In rare instances, South Africa variant may evade Pfizer vaccine, researchers say
Reason for concern, but not unnecessary alarm, researchers say.
The first real-world study pitting COVID-19 variants against the Pfizer vaccine showed that the variant first detected in South Africa may be able to evade some vaccine protection, new research conducted in Israel found.
While "breakthrough" COVID-19 cases, meaning people who get infected or sick despite being vaccinated, are extremely rare, health experts have been monitoring a handful of virus variants to see if current vaccines offer robust protection against them.
The new study, which has not yet been published in a peer-reviewed journal, took place in Israel, which has fully vaccinated 57% of its population, according to Our World in Data, almost exclusively using the Pfizer vaccine. The research, which was conducted by Tel Aviv University and Clalit, Israel’s largest health care provider, and released on Sunday, analyzed data from roughly 400 people who had tested positive for COVID-19 after receiving at least one dose of the Pfizer vaccine. In the study, 149 participants tested positive at least one week after their second vaccine dose.
The B.1.1.7 variant first identified in the United Kingdom was the dominant strain detected during the study period, while the variant first detected in South Africa, B.1.351, made up less than 1% of cases.
The good news, experts said, is that the Pfizer vaccine appeared to work well against all the variants circulating in Israel. But the vaccine isn't 100% effective, meaning a small number of people became infected after getting their shots. These breakthrough infections were more likely with the South Africa B.1.351 variant.
Among people who received both doses of the vaccine, the prevalence of the B.1.351 variant was 5.4% in breakthrough cases compared to 0.7% in the unvaccinated population, meaning it was eight times more prevalent among the vaccinated study participants.
"Our study indicates that vaccine effectiveness is lower against the South African variant," Adi Stern, study author and professor at Tel-Aviv University's Shmunis School of Biomedicine and Cancer Research, told ABC News. Researchers couldn't pinpoint how much lower that effectiveness might be, but Stern said she did not believe the reduction to be dramatic.
"This variant remains very rare in Israel, where vaccination percentage is very high," she added.
For the B.1.1.7 variant first detected in the U.K., "vaccine effectiveness remains high" among the fully vaccinated, according to the study.
But experts say that for the small number of people who experience breakthrough infections, vaccines protect against severe illness.
"What we do know, when breakthrough infections do occur, they tend to occur with fewer symptoms," CDC director Rochelle Walensky said during a Monday press briefing.
Limitations of the study include its sample size, which was small because the South Africa variant is so rare in Israel. The study, which looked at infections in people who had been vaccinated rather than overall infection rates, was not designed to measure vaccine effectiveness against different variants.
"I don’t think this should worry us unduly," said Dr. Richard Lessells, an infectious disease expert researching the variant in South Africa. "These findings seem to provide some support to what we currently understand -- that while the neutralizing antibody response is still developing post-vaccination and has not yet reached peak, there is still a risk of infection."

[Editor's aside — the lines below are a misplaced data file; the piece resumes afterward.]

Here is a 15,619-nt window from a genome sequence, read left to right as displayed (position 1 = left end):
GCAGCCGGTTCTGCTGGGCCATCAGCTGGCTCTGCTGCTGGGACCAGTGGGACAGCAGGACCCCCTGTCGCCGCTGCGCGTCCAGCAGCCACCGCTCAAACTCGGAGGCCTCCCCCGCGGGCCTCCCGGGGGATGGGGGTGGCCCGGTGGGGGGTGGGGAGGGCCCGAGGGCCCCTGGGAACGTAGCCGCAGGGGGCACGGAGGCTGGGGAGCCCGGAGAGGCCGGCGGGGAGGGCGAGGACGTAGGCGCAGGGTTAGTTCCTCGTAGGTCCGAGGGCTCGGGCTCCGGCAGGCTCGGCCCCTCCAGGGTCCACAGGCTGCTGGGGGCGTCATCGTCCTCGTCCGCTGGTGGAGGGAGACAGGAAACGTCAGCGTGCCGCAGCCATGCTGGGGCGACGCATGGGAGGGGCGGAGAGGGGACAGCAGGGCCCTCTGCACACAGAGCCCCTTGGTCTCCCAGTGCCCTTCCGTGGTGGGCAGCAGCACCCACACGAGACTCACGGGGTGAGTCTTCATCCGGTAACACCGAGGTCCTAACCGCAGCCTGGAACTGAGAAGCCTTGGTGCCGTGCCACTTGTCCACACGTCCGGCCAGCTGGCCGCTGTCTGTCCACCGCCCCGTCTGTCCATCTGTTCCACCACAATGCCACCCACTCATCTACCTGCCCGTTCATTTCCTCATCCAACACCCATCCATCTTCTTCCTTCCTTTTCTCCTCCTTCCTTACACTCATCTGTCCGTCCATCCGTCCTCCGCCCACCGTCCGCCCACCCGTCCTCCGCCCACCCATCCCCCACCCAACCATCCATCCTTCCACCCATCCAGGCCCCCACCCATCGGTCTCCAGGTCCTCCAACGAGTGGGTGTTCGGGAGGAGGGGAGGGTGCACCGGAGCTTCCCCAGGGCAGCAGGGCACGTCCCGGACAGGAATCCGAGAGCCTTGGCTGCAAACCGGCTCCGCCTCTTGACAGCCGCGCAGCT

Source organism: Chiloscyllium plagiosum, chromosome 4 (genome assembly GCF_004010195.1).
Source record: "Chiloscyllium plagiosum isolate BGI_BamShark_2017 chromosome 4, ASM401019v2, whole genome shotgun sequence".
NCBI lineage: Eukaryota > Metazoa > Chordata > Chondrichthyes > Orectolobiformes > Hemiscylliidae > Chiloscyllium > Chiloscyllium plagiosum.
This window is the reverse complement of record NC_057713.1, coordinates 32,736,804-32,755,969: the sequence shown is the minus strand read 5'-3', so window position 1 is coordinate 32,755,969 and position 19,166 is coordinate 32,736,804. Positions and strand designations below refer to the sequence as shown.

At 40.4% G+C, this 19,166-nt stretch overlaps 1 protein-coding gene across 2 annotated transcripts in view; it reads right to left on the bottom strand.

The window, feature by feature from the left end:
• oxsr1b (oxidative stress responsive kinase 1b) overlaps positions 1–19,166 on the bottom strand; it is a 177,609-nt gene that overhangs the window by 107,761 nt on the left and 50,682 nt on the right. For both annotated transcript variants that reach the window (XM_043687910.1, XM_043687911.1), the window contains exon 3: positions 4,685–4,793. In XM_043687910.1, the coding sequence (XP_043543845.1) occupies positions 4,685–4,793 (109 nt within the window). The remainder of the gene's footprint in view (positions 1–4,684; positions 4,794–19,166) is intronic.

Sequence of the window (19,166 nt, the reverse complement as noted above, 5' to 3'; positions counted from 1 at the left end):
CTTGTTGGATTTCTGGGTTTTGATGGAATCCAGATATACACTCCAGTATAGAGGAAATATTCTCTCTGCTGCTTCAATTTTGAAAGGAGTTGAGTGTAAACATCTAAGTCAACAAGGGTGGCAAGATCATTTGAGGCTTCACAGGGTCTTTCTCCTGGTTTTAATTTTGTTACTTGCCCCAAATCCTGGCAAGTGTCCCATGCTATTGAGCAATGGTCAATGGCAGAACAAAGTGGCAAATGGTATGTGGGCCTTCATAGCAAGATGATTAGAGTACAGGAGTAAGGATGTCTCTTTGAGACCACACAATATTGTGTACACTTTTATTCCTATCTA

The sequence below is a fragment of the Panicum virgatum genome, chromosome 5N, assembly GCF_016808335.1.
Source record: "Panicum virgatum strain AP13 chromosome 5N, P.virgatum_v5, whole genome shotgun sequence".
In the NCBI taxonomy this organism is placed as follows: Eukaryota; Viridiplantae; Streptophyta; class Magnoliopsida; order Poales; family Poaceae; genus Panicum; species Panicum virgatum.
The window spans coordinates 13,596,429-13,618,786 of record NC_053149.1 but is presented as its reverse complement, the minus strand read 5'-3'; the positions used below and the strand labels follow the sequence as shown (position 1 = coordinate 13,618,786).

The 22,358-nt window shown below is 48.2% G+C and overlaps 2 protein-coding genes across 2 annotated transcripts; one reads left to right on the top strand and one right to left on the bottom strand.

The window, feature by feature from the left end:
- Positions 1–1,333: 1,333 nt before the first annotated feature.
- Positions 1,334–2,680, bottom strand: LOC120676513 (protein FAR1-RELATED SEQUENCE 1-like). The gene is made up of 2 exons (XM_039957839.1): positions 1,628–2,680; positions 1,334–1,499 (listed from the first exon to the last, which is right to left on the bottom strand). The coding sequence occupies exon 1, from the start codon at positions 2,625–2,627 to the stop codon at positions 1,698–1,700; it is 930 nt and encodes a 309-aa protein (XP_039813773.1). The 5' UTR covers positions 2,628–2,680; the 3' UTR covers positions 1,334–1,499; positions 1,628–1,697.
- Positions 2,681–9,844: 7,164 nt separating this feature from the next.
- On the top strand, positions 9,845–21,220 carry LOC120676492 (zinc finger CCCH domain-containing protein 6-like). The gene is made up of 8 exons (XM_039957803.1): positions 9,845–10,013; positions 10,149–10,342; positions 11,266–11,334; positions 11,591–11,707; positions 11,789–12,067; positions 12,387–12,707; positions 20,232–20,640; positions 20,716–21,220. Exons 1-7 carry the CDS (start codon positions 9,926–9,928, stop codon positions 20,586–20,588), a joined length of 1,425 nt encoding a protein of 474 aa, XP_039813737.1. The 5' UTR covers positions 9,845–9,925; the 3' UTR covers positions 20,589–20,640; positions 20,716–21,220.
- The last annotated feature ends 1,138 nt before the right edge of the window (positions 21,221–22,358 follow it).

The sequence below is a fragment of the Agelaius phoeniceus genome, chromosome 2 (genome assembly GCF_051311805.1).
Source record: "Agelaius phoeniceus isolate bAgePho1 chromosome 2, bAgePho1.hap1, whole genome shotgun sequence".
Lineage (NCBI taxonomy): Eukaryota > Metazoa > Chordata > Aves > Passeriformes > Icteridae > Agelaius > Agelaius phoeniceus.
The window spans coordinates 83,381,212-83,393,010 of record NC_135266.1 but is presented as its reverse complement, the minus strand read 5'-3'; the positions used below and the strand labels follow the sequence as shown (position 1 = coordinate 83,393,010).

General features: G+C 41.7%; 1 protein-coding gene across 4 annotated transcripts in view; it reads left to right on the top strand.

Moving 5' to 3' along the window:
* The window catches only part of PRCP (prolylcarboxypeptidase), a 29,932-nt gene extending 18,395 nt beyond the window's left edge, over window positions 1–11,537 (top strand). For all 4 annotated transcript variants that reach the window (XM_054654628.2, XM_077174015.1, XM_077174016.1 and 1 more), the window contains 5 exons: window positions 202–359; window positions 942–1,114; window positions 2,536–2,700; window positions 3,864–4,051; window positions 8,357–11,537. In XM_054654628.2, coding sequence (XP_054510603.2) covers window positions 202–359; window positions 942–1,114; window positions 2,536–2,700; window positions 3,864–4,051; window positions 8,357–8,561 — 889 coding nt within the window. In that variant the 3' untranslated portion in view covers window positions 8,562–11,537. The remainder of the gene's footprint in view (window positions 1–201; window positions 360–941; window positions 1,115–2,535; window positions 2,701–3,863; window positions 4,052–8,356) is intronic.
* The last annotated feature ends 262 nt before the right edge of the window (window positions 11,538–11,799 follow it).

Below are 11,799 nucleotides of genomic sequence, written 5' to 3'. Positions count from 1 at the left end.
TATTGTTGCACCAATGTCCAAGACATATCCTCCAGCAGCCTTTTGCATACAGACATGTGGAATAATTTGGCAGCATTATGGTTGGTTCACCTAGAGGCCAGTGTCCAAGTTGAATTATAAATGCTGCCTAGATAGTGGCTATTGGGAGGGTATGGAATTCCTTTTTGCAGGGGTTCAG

If the B.1.351 variant is circulating in a given location, "infection at that time may be a bit more likely with B.1.351," Lessells added.
In the United States, the B.1.351 variant is rare, making up roughly 0.5% of cases, according to the Centers for Disease Control and Prevention.
Pfizer and Moderna have been testing boosters specifically targeted against B.1.351 and evidence suggests that the three vaccines authorized in the U.S. work equally well against the B.1.1.7 variant, which is now dominant in the U.S. People who do become sick after being fully vaccinated should still have partial protection, experts say. Instead of going to the hospital or dying, they may have less severe symptoms, like feeling run down or developing a slight fever.
A spokesperson for Pfizer pointed ABC News to the pharmaceutical company's clinical trial data from South Africa. On April 1, Pfizer released a press release stating that the vaccine was "100% effective in preventing COVID-19 cases in South Africa, where the B.1.351 lineage is prevalent."
In the small clinical trial in South Africa, which included 800 participants, nine tested positive for COVID-19, all of whom were in the placebo group and did not receive the Pfizer vaccine.
"Our results do indicate that there is some reason for concern, but definitely no reason for unnecessary alarm," Stern said. "It is always important to keep in mind that vaccine protection is never 100%," she added. "As long as case counts are high, even fully vaccinated individuals should take precautions."
ABC News' Sony Salzman, Eric Strauss and Brian Hartman contributed to this report.
Stacy Wakefield dies less than 5 months after her husband, World Series champion Tim Wakefield
- Feb 28, 4:19 PM
ABC News Live
24/7 coverage of breaking news and live events